Published on SoCal.com

 “Once upon a time, in the heart of Africa, is a lake of fire…” So begins the beautiful, unexpectedly touching tale The Crimson Wing: Mystery of the Flamingos.

Disneynature’s second release after the stunning feature film earth (although filmed first), The Crimson Wing: Mystery of the Flamingos was only screened in the United States at the 2009 Hamptons International Film Festival. Now available on the small screen, the rest of the country can experience the majesty and heartbreak captured over 14 months in Africa.

For many, flamingos are nothing more than lawn ornaments (or, in the case of Alice in Wonderland, croquet mallets), but these birds are truly miracles of nature. They live—and thrive—in an environment most life on earth would find unbearable. The caustic waters of Lake Natron in northern Tanzania can be as acidic as ammonia, and with temperatures as high as 130 degrees, it is, to say the least, inhospitable. Yet, for over two million years, the lesser flamingos have used it as their breeding ground, with nearly one million birds seeking mates and laying their eggs.

The nearby Maasai people are said to claim that the flamingos are made from the water’s soul
that they are the children of the lake. It is fitting, then, that The Crimson Wing follows the life of one chick from birth to young adulthood, as she migrates with her colony from Lake Natron to other lakes along Africa’s Rift Valley. From her first wobbly steps in her mother’s shadow to her gradual exploration of their little salt island, the filmmakers were dedicated to capturing the smallest of details in a new flamingo’s life.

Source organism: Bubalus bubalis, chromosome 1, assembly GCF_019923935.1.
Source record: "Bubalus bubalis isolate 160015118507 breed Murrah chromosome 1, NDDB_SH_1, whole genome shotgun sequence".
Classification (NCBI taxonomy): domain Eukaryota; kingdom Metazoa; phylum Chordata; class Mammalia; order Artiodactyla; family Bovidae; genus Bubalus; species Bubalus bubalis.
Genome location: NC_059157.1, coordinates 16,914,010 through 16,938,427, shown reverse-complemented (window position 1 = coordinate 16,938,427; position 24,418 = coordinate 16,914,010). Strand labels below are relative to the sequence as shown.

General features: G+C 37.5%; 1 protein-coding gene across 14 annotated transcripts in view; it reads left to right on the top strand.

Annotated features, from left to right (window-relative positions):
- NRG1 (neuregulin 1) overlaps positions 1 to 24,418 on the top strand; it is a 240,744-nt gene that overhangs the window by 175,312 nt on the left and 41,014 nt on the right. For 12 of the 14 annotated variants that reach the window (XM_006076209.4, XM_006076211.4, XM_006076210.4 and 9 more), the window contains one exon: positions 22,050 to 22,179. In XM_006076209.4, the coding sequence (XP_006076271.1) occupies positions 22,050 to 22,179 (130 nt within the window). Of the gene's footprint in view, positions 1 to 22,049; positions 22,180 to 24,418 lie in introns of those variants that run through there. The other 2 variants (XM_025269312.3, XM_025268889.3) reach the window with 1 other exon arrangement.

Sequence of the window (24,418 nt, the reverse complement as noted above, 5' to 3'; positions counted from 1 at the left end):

That life is certainly not without peril. The young chicks face a variety of predators, such as marabou storks “that hover above the colony like storybook witches” threatening eggs and hatchlings; a mongoose that stalks the young chicks as they begin migrating away from Natron; a spotted hyena that attacks the colony, seeking older, weaker prey; and even the lake itself eventually takes a toll, encasing the legs of a few young birds in a salty shackle that, once hardened, cannot be removed, therefore crippling the birds who eventually get left behind the rest of the colony. These scenes are not made easy for any audience to see, but children might be particularly affected; this is nature at its most basic.

Because only lesser flamingos are featured in this film, viewers are treated to many interesting facts. For example, the baby flamingo is white and grey; only after feasting on the algae that blooms at Natron after the rainy season do their feathers, legs and eyes develop the signature bright pink hue. The more the flamingos consume, the brighter pink they get—a sign of a healthy, desirable mate.

The landscape definitely plays an important supporting role. From the harsh salt island that forms in the center of Natron to the nearby volcano that spews ash into the sky every 30 years, to thunderous clouds that bring the rain and nearly ripple-free waters that “in its stillness held heaven’s reflection,” viewers should be awed at both the minute details and the breathtaking scope captured by the high-definition cameras.

The images on-screen are visually arresting, never-before-captured moments in the flamingos’ lives. Due to the harsh conditions, it has been nearly impossible to capture these images before. The images get so up-close-and-personal, in fact, that the viewer appears to be centimeters away from the hatching of an egg. One might wonder if the filmmakers disguised themselves as birds in order to capture some of the intimate footage.